Alamo Drafthouse Declares Bankruptcy Due to Pandemic, Closes Three Theaters
Alamo Drafthouse Cinema Holdings, an Austin-based nationwide chain of dine-in movie theaters, announced Wednesday that it has voluntarily filed for bankruptcy, the Austin American-Statesman reports. At the same time, the theater company entered a purchase agreement for the sale of its assets to a senior lending group that includes Altamont Capital partners, which currently owns 40% of the company, Fortress Investment Group and Tim League, Alamo Drafthouse co-founder and executive chairman. Alamo listed assets and liabilities of up to $500 million each in the bankruptcy petition, according to the Associated Press.
League and his wife Karrie founded the concept theater chain in 1997, pioneering the dinner-and-a-movie model. The company also has merchandising and film preservation arms, the Statesman reports. Pre-pandemic, Alamo Drafthouse owned 36 cinemas in 22 markets across 10 states. In April 2020, Alamo Drafthouse appointed Shelli Taylor, a former Starbucks executive, as CEO, with League taking on the role of executive chairman, according to the Statesman.
Coming off one of its best years ever in 2019, the company took steps in 2020 and 2021 to mitigate the financial woes caused by closures during the pandemic. It held an auction of movie posters from League’s private collection in late 2020, with funds going toward paying staff and managing debt and expenses while the theater was closed. In an effort to make ends meet during the pandemic, the company also launched a streaming platform, Alamo on Demand, and took its annual film festival, Fantastic Fest, digital.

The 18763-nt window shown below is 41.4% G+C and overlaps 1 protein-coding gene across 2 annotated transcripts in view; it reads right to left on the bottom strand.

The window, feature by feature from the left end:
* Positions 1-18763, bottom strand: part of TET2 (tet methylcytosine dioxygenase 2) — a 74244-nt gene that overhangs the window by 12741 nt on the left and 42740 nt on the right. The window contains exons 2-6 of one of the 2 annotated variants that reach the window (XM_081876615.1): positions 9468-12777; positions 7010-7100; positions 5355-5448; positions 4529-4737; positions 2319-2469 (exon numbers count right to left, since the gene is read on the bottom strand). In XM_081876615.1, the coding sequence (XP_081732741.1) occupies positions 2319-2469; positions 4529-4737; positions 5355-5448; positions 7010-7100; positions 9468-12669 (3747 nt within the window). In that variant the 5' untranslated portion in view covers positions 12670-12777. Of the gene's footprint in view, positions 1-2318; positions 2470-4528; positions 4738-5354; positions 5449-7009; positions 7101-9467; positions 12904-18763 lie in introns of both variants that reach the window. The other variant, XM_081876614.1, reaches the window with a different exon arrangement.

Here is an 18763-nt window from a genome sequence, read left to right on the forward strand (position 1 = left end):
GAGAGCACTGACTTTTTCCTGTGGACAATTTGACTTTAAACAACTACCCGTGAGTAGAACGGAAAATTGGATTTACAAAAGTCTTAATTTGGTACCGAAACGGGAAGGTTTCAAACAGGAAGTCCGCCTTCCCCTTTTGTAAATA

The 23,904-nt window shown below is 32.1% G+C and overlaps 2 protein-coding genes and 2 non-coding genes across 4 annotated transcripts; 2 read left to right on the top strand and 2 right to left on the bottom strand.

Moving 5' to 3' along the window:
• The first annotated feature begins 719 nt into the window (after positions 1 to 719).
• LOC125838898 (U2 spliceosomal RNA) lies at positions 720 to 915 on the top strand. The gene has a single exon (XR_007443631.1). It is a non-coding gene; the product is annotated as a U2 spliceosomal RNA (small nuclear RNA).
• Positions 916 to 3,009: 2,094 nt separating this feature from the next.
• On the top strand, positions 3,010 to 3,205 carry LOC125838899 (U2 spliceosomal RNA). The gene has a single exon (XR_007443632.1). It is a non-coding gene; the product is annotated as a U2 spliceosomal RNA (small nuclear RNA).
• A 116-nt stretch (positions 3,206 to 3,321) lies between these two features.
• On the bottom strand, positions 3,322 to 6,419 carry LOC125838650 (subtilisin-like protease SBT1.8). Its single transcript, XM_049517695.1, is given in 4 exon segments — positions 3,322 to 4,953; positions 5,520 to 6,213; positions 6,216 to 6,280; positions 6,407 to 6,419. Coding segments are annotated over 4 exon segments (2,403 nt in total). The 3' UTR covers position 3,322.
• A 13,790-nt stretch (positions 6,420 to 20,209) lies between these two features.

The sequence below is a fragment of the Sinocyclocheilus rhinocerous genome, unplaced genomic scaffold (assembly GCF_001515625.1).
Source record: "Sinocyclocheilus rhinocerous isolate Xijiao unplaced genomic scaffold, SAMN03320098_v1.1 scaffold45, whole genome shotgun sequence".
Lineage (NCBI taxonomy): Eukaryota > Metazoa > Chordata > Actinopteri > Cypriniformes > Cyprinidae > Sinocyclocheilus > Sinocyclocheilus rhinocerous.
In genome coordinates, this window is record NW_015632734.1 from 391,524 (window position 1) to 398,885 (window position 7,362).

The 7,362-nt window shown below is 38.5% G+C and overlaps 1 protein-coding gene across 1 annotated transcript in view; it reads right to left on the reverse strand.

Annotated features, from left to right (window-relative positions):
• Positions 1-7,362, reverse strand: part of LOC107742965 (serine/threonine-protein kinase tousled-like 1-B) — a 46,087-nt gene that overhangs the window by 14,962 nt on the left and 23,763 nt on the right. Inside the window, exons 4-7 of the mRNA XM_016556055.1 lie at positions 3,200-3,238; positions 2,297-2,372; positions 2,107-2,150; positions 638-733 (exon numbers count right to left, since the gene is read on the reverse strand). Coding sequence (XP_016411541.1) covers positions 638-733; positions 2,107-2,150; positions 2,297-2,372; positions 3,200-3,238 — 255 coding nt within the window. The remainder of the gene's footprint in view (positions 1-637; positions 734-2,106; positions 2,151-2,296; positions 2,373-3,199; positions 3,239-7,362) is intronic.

However, rent costs continued to pile up, reported the Statesman, ultimately resulting in a lawsuit filed by Mueller Aldrich Street seeking more than $1 million in damages.
To date, Alamo has closed its New Braunfels and Kansas City, Missouri, locations, as well as the Alamo Drafthouse Ritz in downtown Austin, the Statesmen reports. The Alamo Drafthouse Mainstreet in downtown Kansas City has historical status as a centuries-old theater that was renovated in 2019 to merge historic style with modern movie-going amenities and the trendy dine-in theater concept.
The company will continue to evaluate leases to determine which locations will stay open post-pandemic. “Because of the increase in vaccination availability, a very exciting slate of new releases, and pent-up audience demand, we’re extremely confident that by the end of 2021, the cinema industry — and our theaters specifically — will be thriving,” League said in a written statement reported by The New York Times.
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